In order to decide if this set of restorative surgeries could be a good fit for you, here are answers to some of the questions I’m asked most commonly by my potential patients.
What is the “mommy makeover”?
There isn’t one specific set of surgeries that are always performed as part of a mommy makeover. Rather, it is typically some combination of operations, done in sequence, which focus on improving the appearance of a woman’s abdomen and breasts—the two areas of the body that bear the brunt of the “damage” from pregnancy, postpartum recoveryand breastfeeding.
Common surgeries in a mommy makeover include the following:
- Abdominoplasty: Also known as a “tummy tuck,” this is done to remove excess skin, typically of the lower abdomen, as well as repair the rectus (or “six-pack”) muscles that often separate during pregnancy. Abdominoplasty helps to make the abdomen appear flatter and firmer.
- Breast surgery: To combat the breast deflation or “drooping” (ptosis) that is a normal part of the body’s post-pregnancy progression, many women seek restorative breast surgery, including breast implants (ideal for women experiencing mild breast sagging or desiring more volume) or a mastopexy (commonly known as a breast lift) to improve the appearance of the breasts. Some patients need a combination of both a breast lift and an implant.
- Liposuction: This surgery removes fat from specific areas of the body including the abdomen, hips, thighs, buttocks, arms, or neck.
Am I an ideal candidate for a mommy makeover?
Most of my patients come in with an idea of what areas they would like to target for improvement. However, not every mom is an ideal candidate for these procedures. Abdominal surgeries, breast surgeries, and liposuction are best for women who:
- Are in generally good health and close to their ideal pre-baby weight. It’s important to understand that these are not weight-loss surgeries; if you are still working toward losing significant weight, it’s probably not yet the right time for a mommy makeover.
- Are not planning any future pregnancies. You don’t want to invest the time and money into surgeries if you are planning to have more children.
- Will not be picking up and carrying young children around frequently. I recommend my patients wait until their youngest child is at least 18 months old before having surgery. This way the child is old enough where Mom will be able to recover from surgery more easily and not have to worry about lifting them during the first few weeks post-op.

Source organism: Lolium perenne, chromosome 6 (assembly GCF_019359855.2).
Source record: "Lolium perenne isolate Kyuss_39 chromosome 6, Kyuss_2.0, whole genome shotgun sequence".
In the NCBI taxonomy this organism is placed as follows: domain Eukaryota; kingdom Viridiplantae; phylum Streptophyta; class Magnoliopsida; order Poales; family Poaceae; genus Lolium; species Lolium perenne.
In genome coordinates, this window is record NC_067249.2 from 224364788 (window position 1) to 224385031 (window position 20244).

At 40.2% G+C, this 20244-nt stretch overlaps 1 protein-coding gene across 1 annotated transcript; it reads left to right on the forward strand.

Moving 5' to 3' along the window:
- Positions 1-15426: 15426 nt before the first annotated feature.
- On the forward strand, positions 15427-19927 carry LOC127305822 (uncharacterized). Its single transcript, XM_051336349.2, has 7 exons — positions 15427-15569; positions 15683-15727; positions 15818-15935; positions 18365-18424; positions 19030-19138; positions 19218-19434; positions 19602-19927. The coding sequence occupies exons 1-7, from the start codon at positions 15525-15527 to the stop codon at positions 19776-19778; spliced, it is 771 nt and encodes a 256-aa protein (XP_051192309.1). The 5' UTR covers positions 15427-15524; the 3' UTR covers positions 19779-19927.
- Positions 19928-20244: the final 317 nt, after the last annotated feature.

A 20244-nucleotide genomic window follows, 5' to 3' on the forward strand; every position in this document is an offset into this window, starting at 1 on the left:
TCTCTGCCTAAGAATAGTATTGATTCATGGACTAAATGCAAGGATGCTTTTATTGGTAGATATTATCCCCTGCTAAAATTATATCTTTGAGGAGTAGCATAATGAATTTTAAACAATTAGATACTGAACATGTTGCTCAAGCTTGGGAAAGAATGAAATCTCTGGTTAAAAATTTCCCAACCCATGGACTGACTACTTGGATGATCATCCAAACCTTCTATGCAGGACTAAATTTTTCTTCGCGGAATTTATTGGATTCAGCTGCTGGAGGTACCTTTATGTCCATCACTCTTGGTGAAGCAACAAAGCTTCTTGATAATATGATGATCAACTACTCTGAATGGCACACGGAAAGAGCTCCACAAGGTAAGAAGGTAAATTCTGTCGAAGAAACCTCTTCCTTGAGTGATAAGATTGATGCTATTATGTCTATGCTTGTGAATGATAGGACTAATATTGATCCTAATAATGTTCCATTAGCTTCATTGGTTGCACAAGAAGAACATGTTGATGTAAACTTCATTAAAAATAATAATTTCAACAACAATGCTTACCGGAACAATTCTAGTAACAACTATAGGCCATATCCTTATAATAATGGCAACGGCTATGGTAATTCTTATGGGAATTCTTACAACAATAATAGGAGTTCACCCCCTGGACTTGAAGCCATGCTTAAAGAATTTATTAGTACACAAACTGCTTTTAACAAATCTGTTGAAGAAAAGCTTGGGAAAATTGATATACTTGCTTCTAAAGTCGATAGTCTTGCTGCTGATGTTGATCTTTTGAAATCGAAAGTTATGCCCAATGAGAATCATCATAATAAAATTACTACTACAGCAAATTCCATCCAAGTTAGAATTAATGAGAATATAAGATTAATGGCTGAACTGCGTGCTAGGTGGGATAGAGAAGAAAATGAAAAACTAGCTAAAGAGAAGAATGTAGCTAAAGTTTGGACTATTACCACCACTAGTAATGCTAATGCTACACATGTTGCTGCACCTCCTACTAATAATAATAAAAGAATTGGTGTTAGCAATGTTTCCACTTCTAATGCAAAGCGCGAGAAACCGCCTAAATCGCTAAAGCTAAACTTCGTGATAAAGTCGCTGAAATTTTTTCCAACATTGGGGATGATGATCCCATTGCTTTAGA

- (For breast surgeries) Have finished breastfeeding for at least one year. This is a rule in my practice. Your milk ducts still retain a lot of fluid for a long time and that can complicate a breast surgery.
- No nicotine use, as this adversely affects healing.
What should I expect for surgery and recovery?
Of all the common mommy makeover procedures, the abdominoplasty requires the most significant downtime. You’ll need about 4-6 weeks to heal. However, you will be able to go home the night of surgery and you will soon be up and able to move around without much difficulty. You’ll need to wear post-operative compression garments and you’ll have some drains to take care of for a week or so, but you’re definitely not incapacitated. Breast-surgery patients can expect an easier recovery. My breast patients probably take two weeks off from work after their surgery, but during the recovery time they are home with their families and living their daily life without too much disruption.
Are the surgeries done on a specific timeline?
With some very select patients, you can combine the procedures and do them at the same time, but my preference is to do the abdominal and breast surgeries in two different operations, separated by a minimum of six months.
What are the risks?
As with any surgery, the mommy makeover procedures carry certain risks, including:
- Fluid build-up
- Risk of blood clots, including DVTs and pulmonary embolisms. This risk is slightly higher with abdominoplasty than with other plastic surgeries, so we try to mitigate by giving patients medications that prevent blood clots.
- Breast surgery can affect your future ability to breastfeed and your nipple sensitivity
The best risk prevention is making sure that you’re always seen by a Board Certified Plastic and Reconstructive Surgeon who operates in an accredited facility with licensed anesthesiologists.